Part 2 of the American adventure of University of Groningen student Julian Bos
News | 22 Aug 2019
He has seen Prime Minister Mark Rutte, eaten squid organs and does his shopping in a brand new BMW. Meanwhile, his research project with homemade piezoelectric nanofiber sensors at the Massachusetts Institute of Technology (MIT) in Boston is steadily progressing. Part two of the experiences of Julian Bos.
Part 2 – Naturalized
Since my last update, a new roommate has walked into my Ashdown room. The room has always been a 'two-bedroom' room, the second bedroom of which has been locked since I arrived. My new roommate Gabriel is from Singapore and will be staying for the next two years for his master's degree in Financial Engineering at MIT Sloan School of Management. Fortunately we get along well and it is also a lot more cozy in the otherwise lonely room.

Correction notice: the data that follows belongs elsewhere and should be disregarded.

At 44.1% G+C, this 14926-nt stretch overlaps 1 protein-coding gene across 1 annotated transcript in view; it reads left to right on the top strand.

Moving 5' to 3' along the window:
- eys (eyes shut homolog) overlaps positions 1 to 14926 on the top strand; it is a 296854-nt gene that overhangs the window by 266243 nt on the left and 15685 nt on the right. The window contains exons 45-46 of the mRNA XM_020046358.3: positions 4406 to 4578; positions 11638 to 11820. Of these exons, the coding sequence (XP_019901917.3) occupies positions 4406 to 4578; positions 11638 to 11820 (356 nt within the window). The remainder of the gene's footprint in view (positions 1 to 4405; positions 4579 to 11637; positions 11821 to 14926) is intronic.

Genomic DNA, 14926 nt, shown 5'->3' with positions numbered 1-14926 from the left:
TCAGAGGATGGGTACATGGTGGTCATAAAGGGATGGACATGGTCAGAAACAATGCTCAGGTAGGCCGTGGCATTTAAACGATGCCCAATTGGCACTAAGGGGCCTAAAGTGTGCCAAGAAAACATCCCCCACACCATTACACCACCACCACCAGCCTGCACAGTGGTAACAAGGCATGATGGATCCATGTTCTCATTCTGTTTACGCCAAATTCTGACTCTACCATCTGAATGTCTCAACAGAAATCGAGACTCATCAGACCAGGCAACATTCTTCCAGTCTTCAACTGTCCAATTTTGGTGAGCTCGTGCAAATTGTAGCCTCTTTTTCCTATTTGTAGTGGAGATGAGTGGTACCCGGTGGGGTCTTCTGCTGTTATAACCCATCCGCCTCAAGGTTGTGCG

Gabriel also brought all kinds of electronics with him. An Oculus Rift, a desktop computer, Nintendo Switch and a projector that we use for games and movies. Moreover, he has a car that his father bought here two years ago for his brother. He will return to Singapore after his studies. The car will stay here so Gabriel can use it for the next two years. Gabriel tells us that cars in Singapore are very expensive, so when his father saw the prices of cars in America, he immediately bought a brand new BMW-3! Now we can drive everywhere, which is also useful for shopping, although Amazon Prime is also very handy.